Non-continuous verbs: verbs that cannot be used in continuous forms are usually verbs that you cannot see somebody doing. These verbs are rarely used in continuous forms. They are:
Abstract verbs:  Be, want, cost, need, care, contain, owe, exist, etc.
Possession verbs: Own, belong, possess, etc.
Emotion verbs: Like, love, hate, dislike, fear, envy, etc.
 
Not correct
Ned will have been having his driver's license for over two years.
Correct
Ned will have had his driver's license for over two years.

Lastly, keep in mind that you cannot use future tenses in time clauses. Time clauses begin with time expressions such as: when, while, before, after, by the time, as soon as, if, unless, etc. So, we say, “Before we get a seat” instead of, “Before we will get a seat”.  Even though the event will take place in the future, we use the present tense in the time clause.

It’s story time
 
Now that we’ve learned a lot about the future perfect continuous tense, let’s see how this is used in a short story.  As you read the following story, pay attention to how the future perfect continuous is used.
 
The wedding date is set. They are going to get married on June 21. It is really a nice story. First, they met at school in 2005, and they started dating in 2010. So, they will have been together for 5 years on their wedding day.
 
Unfortunately, planning the wedding will be a challenge for everyone. The bride will have been dreaming about this day since the age of four. Every detail will have to be discussed in great detail.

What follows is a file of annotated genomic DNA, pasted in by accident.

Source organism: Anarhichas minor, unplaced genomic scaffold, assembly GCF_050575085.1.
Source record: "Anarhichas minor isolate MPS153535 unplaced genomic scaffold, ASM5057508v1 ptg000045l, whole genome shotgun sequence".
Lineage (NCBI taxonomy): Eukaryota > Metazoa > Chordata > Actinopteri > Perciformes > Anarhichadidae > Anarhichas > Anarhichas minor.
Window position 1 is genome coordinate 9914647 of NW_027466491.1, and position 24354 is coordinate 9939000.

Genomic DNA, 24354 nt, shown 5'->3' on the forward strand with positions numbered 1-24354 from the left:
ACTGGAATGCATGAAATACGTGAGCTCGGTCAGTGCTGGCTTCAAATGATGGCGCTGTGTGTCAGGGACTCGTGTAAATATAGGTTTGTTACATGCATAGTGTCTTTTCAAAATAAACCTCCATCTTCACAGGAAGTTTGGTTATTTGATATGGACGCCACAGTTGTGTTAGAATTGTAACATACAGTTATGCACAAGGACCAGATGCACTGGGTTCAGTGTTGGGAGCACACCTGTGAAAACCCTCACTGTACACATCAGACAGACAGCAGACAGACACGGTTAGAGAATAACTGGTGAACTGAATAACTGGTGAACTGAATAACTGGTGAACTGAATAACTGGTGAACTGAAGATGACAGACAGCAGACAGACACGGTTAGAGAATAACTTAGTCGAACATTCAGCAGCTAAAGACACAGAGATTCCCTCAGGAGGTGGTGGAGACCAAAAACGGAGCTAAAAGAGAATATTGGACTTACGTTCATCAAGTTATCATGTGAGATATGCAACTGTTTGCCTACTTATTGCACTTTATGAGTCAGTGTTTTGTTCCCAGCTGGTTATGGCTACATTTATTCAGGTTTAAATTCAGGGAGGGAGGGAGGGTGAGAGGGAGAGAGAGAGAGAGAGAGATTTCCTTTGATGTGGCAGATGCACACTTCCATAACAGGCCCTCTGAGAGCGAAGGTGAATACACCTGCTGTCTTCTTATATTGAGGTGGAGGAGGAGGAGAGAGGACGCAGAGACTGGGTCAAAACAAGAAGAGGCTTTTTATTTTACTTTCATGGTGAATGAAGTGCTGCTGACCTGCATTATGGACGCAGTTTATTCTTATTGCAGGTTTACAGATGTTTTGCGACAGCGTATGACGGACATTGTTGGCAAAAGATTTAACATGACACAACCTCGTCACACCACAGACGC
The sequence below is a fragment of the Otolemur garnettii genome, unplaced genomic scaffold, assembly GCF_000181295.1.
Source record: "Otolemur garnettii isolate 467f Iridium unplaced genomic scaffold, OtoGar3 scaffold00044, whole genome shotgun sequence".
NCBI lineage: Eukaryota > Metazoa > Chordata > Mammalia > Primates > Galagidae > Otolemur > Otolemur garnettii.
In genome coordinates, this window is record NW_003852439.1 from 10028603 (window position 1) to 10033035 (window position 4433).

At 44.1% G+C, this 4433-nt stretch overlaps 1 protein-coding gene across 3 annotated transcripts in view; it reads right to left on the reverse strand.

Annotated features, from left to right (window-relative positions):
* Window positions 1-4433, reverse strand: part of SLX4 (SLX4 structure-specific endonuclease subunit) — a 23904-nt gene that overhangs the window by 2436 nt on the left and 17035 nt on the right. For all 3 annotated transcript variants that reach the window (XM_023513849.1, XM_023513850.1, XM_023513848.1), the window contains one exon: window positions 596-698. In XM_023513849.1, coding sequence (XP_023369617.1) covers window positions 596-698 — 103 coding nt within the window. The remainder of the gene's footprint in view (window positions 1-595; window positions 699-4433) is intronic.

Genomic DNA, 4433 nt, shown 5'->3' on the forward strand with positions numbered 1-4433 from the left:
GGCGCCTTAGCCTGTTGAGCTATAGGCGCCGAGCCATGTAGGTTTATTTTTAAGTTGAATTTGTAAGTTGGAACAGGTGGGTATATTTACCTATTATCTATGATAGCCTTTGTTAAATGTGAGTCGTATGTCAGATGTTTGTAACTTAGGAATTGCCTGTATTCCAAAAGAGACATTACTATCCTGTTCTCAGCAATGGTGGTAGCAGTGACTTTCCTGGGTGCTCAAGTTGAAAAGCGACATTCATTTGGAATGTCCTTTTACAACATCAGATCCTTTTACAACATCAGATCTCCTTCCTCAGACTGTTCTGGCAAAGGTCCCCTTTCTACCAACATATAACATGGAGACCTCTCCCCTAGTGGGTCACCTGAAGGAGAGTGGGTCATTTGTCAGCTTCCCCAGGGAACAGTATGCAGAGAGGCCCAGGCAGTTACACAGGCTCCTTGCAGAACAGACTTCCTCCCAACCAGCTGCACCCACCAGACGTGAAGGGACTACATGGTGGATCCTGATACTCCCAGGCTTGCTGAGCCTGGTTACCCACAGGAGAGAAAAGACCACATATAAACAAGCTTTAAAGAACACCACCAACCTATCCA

When they hire Mrs. Stewart the wedding planner, she will actually make things more difficult. Mrs. Stewart will have been working in the wedding industry for 20 years at the time of the wedding. She is known for having good ideas, but she sometimes has a hard time if people disagree with her.
 
They will have been arguing for 3 weeks when they decide that Mrs. Stewart isn’t the right person for them. However, even after Mrs. Stewart is removed, the problems will continue.
 
They will argue about the DJ, the food arrangements, and the flowers. However, the biggest argument will be about the guest list. The groom has a big family with many friends, but the bride has a small family and less friends. When they finally come to an agreement, they will have been debating this for days.
 
At last, the wedding day will arrive. Everything will go according to plan, and everyone will have a good time. After they had struggled with this process for almost a year, they will finally be able to relax and feel happy about the life they are about to share together.  
 

That’s the end of the lesson on the Future Perfect Continuous tense.